Your application is never complete without the perfect resume and cover letter. Both of these essential job hunting tools speak for us as applicants before we’re able to meet with the person who is hiring us. Most hiring managers are flipping through cover letters so quickly that we can often be overlooked. But, with these tips, you’ll be signing an employment contract in no time!
It is essential to select a font that is readable because this is considered more professional. According to an article on HerCampus.com, it is best to use Times New Roman or Georgia rather than Arial or other sans serif fonts. The vertical lines in sans serif fonts make it more difficult to read.
Personalize the Letter
LinkedIn provides us with an advantage that we didn’t have before! Use it. Address the letter to the person responsible for hiring in that position because it makes it seem as if you did the additional research to address the letter to the appropriate person. When addressing a woman, use “Ms.” rather than “Miss” or “Mrs.” because indicate marital or single status. Address a man as “Mr.”
Be Clear and Concise
The first paragraph of the cover letter should be flavorful, but get to the point. Use it to explain who you are and what position you are applying for. “If you’re applying for a job, it should be in response to your ad on Monster.com or wherever you saw it,” explains Beth Conyngham, President of Conyngham Partners, an executive search firm. “Reference the job, where you found it, and the date. If there is a number beside it you should reference that as well. You want to give the reader as much explicit information as you can about the job to which you are applying. Make it easy for them.”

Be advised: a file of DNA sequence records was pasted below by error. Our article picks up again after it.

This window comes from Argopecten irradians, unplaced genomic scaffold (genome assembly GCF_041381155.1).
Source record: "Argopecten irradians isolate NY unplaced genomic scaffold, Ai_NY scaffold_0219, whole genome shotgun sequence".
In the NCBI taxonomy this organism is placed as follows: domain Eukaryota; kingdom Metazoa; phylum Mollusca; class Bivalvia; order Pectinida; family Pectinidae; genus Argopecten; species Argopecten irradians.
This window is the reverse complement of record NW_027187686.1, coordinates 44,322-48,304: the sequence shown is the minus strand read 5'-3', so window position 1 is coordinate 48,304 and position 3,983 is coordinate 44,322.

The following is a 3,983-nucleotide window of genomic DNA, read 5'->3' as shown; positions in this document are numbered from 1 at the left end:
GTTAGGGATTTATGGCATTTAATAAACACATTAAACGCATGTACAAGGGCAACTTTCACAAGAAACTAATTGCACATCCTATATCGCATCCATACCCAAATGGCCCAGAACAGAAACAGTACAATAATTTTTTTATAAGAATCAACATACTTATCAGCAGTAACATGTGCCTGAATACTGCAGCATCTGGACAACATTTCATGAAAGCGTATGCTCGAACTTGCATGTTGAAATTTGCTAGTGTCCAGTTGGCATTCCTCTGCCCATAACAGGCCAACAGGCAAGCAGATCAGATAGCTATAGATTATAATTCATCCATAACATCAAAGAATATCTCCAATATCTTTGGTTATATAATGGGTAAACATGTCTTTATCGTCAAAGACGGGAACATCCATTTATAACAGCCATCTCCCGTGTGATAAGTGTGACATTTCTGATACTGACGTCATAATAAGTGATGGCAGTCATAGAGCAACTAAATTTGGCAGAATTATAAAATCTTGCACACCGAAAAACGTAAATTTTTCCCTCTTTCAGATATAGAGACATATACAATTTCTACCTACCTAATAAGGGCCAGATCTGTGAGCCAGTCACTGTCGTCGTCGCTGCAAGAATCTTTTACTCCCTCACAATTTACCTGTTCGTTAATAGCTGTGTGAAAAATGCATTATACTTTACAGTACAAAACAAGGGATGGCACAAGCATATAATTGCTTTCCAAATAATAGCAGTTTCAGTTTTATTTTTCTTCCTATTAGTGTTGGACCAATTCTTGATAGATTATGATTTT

The next paragraph should introduce you to the employer and explain your reason for applying.
Brag on Yourself
In life, we’re supposed to be humble about our achievements. Our cover letters allow us to brag on ourselves and sell our abilities to the corporation. For the cover letter, list the most impressive and relevant qualifications based on the job you’re interviewing for. According to Penelope Trunk, co-founder of Brazen Careerist, a career management tool for next-generation professionals, bullet points work best for conveying this information. “Odd numbers of bullets are proven to be easier to read than even numbers, so use either three or five,” Trunk says. “Seven is too many. The list will look so long that people will skip it.”
Include Contact Information
Your cover letter should end with a phone number and e-mail address, so whoever is hiring can contact you to schedule an interview.
No Grammar and Spelling Errors
Your grammar and spelling should be perfect! Use Microsoft Word or another word processing program to catch spelling and grammar errors. Have an editor read over the cover letter before sending it off.
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